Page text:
Last July, Paris-based Publicis and New York-headquartered Omnicom
announced plans to create the world's biggest advertising group. The
new company would be registered in the Netherlands and tax resident
in the UK.
However, on Wednesday Omnicom Chief Executive John Wren said the
Dutch and British tax authorities had, "unexpectedly" so far failed
to approve the arrangements, which Omnicom said last year would save
$80 million a year in taxes. Wren added that if the UK and the
Netherlands did not approve the structure, the whole deal was at
risk since "there is no Plan B", though Publicis said on Thursday it
was confident the deal would still proceed.
Securities analysts said they were blindsided by the problems, and
one source close to the deal said that an anti-tax avoidance
strategy being pushed by the Group of 20 most powerful economies was
making it more difficult to get such approvals.
Tax advisers with experience of putting similar deals together said
that historically the Dutch and UK tax authorities had been flexible
in approving such a structure. This is because it would not mean a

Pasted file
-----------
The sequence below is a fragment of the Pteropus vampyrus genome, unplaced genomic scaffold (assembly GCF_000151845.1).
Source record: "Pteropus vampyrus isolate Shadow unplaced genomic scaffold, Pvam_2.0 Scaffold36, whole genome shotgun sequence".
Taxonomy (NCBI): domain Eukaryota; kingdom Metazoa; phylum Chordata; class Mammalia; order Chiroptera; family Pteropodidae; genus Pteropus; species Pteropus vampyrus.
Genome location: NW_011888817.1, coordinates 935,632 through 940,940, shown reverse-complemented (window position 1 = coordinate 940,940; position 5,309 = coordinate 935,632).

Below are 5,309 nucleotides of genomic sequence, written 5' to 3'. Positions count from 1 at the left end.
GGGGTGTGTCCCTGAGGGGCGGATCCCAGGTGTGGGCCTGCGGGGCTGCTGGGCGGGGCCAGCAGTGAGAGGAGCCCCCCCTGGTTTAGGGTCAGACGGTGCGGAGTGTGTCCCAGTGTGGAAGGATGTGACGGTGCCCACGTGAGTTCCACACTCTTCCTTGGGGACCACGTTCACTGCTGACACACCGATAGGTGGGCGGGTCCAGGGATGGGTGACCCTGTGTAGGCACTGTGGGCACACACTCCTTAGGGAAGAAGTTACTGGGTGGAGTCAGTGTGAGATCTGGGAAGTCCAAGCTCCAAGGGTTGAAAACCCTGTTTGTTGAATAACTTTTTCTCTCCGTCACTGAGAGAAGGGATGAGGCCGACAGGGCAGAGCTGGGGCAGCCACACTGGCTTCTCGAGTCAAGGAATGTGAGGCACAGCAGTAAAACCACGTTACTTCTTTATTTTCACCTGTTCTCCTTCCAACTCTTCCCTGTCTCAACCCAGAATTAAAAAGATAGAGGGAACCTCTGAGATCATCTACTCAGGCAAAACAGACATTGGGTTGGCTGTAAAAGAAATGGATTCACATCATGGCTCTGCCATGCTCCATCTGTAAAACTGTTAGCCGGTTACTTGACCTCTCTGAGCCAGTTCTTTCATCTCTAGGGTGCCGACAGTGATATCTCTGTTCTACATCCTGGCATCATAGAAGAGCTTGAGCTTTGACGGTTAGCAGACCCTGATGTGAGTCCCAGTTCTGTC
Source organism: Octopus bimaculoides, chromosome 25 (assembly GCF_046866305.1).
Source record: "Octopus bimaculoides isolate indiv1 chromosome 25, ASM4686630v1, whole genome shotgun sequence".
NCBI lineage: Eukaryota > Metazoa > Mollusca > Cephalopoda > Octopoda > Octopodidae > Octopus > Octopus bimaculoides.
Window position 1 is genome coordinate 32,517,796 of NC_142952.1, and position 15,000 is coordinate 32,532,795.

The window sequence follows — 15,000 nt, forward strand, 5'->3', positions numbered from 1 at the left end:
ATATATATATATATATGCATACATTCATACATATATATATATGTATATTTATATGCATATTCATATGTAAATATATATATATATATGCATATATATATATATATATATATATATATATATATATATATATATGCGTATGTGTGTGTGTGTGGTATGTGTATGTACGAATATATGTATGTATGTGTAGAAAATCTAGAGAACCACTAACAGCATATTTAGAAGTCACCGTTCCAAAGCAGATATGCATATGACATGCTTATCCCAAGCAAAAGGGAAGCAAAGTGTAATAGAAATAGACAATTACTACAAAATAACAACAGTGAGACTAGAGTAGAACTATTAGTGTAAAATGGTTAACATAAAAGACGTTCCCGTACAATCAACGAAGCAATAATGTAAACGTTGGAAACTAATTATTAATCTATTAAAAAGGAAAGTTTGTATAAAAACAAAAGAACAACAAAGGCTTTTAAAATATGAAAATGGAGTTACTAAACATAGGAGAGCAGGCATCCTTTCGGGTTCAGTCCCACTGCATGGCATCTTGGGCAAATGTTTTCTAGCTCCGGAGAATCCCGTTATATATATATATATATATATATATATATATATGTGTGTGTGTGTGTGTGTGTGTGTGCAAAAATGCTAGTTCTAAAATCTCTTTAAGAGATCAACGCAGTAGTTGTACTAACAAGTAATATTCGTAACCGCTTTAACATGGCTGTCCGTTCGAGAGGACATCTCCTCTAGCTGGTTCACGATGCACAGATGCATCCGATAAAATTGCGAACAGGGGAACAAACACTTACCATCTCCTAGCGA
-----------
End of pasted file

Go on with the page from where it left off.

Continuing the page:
loss in tax for either the UK or the Netherlands, given that the two
companies' headquarters are currently in the U.S. and France.
Indeed, the arrangement would traditionally be welcomed by the UK
and the Netherlands because it would likely bring in some tax
revenue and support jobs.
But a second source close to the deal said the two tax authorities
had not reacted as expected.
"Tax authorities are not working together to find a solution. They
are fighting rather than cooperating and lack of cooperation between
the UK and Dutch authorities is endangering the deal," the source
said, adding there was a real risk the deal could collapse as a
And the other source said the G-20's anti-tax avoidance strategy,
known as the "Base Erosion, Profit Shifting" (BEPS) program, which
is being managed by the Organization for Economic Co-operation and
Development(OECD), was having an impact on the deal.
"The entire current BEPS discussion is getting a lot of attention
from the Dutch Ministry of Finance, and in the UK, " the source
said. "Things now take longer," he added.
PUBLIC, PEER PRESSURE
The Dutch and British tax authorities declined to comment on the
Publicis-Omnicom case, citing rules on taxpayer confidentiality.
But a spokesman for Her Majesty's Revenue and Customs, the British
tax authority, added: "The UK is committed to tackling aggressive
tax planning and harmful tax practices and is actively engaged in
the OECD's work to look at the international tax rules, which have
not kept pace with the changing nature of business".
Omnicom and Publicis did not return calls seeking further comment on
the hurdles the deal was facing.
Lawyers who have previously worked with companies moving their
domiciles said tax authorities were beginning to take a less
flexible approach when asked to approve tax-reduction structures.
They said that this was a response to public anger over such moves,